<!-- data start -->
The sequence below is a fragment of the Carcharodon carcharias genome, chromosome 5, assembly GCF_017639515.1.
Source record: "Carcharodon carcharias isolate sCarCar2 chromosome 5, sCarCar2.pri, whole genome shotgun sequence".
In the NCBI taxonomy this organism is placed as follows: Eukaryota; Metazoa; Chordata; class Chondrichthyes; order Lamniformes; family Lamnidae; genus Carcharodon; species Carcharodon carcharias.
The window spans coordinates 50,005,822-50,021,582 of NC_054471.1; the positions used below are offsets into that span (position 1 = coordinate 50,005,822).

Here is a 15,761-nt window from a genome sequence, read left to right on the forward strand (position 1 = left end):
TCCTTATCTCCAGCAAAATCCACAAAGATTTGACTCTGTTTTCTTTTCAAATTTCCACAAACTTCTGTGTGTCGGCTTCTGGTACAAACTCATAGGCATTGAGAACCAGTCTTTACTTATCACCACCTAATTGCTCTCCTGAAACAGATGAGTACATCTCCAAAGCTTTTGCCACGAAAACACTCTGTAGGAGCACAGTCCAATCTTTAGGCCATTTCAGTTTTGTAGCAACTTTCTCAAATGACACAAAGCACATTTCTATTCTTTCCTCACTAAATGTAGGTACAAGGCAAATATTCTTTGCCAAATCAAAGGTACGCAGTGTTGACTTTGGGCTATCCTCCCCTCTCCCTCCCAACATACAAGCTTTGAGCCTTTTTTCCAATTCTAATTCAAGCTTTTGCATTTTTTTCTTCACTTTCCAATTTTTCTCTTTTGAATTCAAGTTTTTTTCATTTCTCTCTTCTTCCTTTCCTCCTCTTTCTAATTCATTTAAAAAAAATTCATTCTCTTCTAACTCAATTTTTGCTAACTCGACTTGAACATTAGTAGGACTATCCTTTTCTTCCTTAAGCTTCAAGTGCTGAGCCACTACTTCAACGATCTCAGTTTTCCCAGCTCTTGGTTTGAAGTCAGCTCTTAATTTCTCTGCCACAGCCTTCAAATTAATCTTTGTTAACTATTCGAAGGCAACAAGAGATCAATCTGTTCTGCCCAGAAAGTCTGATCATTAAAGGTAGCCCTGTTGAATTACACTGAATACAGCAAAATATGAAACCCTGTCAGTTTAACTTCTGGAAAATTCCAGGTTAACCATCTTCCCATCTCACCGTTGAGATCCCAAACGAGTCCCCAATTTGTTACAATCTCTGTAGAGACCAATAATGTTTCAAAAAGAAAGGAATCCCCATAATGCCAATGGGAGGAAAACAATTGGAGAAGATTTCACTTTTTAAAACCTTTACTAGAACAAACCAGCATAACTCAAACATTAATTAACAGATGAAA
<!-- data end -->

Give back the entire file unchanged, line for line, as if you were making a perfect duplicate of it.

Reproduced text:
The sequence below is a fragment of the Carcharodon carcharias genome, chromosome 5, assembly GCF_017639515.1.
Source record: "Carcharodon carcharias isolate sCarCar2 chromosome 5, sCarCar2.pri, whole genome shotgun sequence".
In the NCBI taxonomy this organism is placed as follows: Eukaryota; Metazoa; Chordata; class Chondrichthyes; order Lamniformes; family Lamnidae; genus Carcharodon; species Carcharodon carcharias.
The window spans coordinates 50,005,822-50,021,582 of NC_054471.1; the positions used below are offsets into that span (position 1 = coordinate 50,005,822).

Here is a 15,761-nt window from a genome sequence, read left to right on the forward strand (position 1 = left end):
TCCTTATCTCCAGCAAAATCCACAAAGATTTGACTCTGTTTTCTTTTCAAATTTCCACAAACTTCTGTGTGTCGGCTTCTGGTACAAACTCATAGGCATTGAGAACCAGTCTTTACTTATCACCACCTAATTGCTCTCCTGAAACAGATGAGTACATCTCCAAAGCTTTTGCCACGAAAACACTCTGTAGGAGCACAGTCCAATCTTTAGGCCATTTCAGTTTTGTAGCAACTTTCTCAAATGACACAAAGCACATTTCTATTCTTTCCTCACTAAATGTAGGTACAAGGCAAATATTCTTTGCCAAATCAAAGGTACGCAGTGTTGACTTTGGGCTATCCTCCCCTCTCCCTCCCAACATACAAGCTTTGAGCCTTTTTTCCAATTCTAATTCAAGCTTTTGCATTTTTTTCTTCACTTTCCAATTTTTCTCTTTTGAATTCAAGTTTTTTTCATTTCTCTCTTCTTCCTTTCCTCCTCTTTCTAATTCATTTAAAAAAAATTCATTCTCTTCTAACTCAATTTTTGCTAACTCGACTTGAACATTAGTAGGACTATCCTTTTCTTCCTTAAGCTTCAAGTGCTGAGCCACTACTTCAACGATCTCAGTTTTCCCAGCTCTTGGTTTGAAGTCAGCTCTTAATTTCTCTGCCACAGCCTTCAAATTAATCTTTGTTAACTATTCGAAGGCAACAAGAGATCAATCTGTTCTGCCCAGAAAGTCTGATCATTAAAGGTAGCCCTGTTGAATTACACTGAATACAGCAAAATATGAAACCCTGTCAGTTTAACTTCTGGAAAATTCCAGGTTAACCATCTTCCCATCTCACCGTTGAGATCCCAAACGAGTCCCCAATTTGTTACAATCTCTGTAGAGACCAATAATGTTTCAAAAAGAAAGGAATCCCCATAATGCCAATGGGAGGAAAACAATTGGAGAAGATTTCACTTTTTAAAACCTTTACTAGAACAAACCAGCATAACTCAAACATTAATTAACAGATGAAA